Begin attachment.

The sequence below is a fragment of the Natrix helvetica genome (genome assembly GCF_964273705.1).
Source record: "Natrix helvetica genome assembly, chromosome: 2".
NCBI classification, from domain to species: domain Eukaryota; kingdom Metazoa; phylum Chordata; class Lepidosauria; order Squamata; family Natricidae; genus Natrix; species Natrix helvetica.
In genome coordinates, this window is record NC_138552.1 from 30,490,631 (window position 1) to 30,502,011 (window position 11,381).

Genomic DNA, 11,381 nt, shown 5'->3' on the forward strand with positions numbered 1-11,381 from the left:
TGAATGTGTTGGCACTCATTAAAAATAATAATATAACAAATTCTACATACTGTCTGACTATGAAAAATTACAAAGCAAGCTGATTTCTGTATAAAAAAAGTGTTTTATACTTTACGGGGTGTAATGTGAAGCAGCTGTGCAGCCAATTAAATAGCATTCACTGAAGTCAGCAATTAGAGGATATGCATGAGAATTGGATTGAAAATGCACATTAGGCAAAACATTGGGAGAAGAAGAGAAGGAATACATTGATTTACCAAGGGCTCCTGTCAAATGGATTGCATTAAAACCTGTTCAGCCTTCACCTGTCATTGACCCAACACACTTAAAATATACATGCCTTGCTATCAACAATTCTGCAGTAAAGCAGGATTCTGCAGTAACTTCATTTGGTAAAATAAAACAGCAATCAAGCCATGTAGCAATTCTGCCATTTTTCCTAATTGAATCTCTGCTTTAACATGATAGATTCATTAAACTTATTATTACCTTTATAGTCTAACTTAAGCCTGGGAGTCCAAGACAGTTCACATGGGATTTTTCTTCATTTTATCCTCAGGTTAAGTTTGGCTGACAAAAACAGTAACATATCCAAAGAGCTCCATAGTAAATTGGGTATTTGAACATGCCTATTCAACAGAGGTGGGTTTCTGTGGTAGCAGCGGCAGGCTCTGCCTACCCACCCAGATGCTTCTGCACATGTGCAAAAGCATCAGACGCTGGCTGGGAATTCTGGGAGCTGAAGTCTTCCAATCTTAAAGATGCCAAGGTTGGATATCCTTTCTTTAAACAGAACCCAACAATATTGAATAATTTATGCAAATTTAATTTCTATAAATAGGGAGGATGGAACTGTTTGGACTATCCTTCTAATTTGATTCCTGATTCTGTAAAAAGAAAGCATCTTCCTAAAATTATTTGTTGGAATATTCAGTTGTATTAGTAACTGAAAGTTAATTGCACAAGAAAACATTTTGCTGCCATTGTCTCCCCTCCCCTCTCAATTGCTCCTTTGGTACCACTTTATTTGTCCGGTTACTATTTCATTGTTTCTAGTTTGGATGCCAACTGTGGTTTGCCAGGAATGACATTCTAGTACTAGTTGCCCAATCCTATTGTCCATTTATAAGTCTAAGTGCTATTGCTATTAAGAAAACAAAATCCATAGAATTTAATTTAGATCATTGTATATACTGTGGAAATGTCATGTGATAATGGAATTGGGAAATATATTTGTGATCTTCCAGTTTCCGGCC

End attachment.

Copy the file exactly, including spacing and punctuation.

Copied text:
The sequence below is a fragment of the Natrix helvetica genome (genome assembly GCF_964273705.1).
Source record: "Natrix helvetica genome assembly, chromosome: 2".
NCBI classification, from domain to species: domain Eukaryota; kingdom Metazoa; phylum Chordata; class Lepidosauria; order Squamata; family Natricidae; genus Natrix; species Natrix helvetica.
In genome coordinates, this window is record NC_138552.1 from 30,490,631 (window position 1) to 30,502,011 (window position 11,381).

Genomic DNA, 11,381 nt, shown 5'->3' on the forward strand with positions numbered 1-11,381 from the left:
TGAATGTGTTGGCACTCATTAAAAATAATAATATAACAAATTCTACATACTGTCTGACTATGAAAAATTACAAAGCAAGCTGATTTCTGTATAAAAAAAGTGTTTTATACTTTACGGGGTGTAATGTGAAGCAGCTGTGCAGCCAATTAAATAGCATTCACTGAAGTCAGCAATTAGAGGATATGCATGAGAATTGGATTGAAAATGCACATTAGGCAAAACATTGGGAGAAGAAGAGAAGGAATACATTGATTTACCAAGGGCTCCTGTCAAATGGATTGCATTAAAACCTGTTCAGCCTTCACCTGTCATTGACCCAACACACTTAAAATATACATGCCTTGCTATCAACAATTCTGCAGTAAAGCAGGATTCTGCAGTAACTTCATTTGGTAAAATAAAACAGCAATCAAGCCATGTAGCAATTCTGCCATTTTTCCTAATTGAATCTCTGCTTTAACATGATAGATTCATTAAACTTATTATTACCTTTATAGTCTAACTTAAGCCTGGGAGTCCAAGACAGTTCACATGGGATTTTTCTTCATTTTATCCTCAGGTTAAGTTTGGCTGACAAAAACAGTAACATATCCAAAGAGCTCCATAGTAAATTGGGTATTTGAACATGCCTATTCAACAGAGGTGGGTTTCTGTGGTAGCAGCGGCAGGCTCTGCCTACCCACCCAGATGCTTCTGCACATGTGCAAAAGCATCAGACGCTGGCTGGGAATTCTGGGAGCTGAAGTCTTCCAATCTTAAAGATGCCAAGGTTGGATATCCTTTCTTTAAACAGAACCCAACAATATTGAATAATTTATGCAAATTTAATTTCTATAAATAGGGAGGATGGAACTGTTTGGACTATCCTTCTAATTTGATTCCTGATTCTGTAAAAAGAAAGCATCTTCCTAAAATTATTTGTTGGAATATTCAGTTGTATTAGTAACTGAAAGTTAATTGCACAAGAAAACATTTTGCTGCCATTGTCTCCCCTCCCCTCTCAATTGCTCCTTTGGTACCACTTTATTTGTCCGGTTACTATTTCATTGTTTCTAGTTTGGATGCCAACTGTGGTTTGCCAGGAATGACATTCTAGTACTAGTTGCCCAATCCTATTGTCCATTTATAAGTCTAAGTGCTATTGCTATTAAGAAAACAAAATCCATAGAATTTAATTTAGATCATTGTATATACTGTGGAAATGTCATGTGATAATGGAATTGGGAAATATATTTGTGATCTTCCAGTTTCCGGCC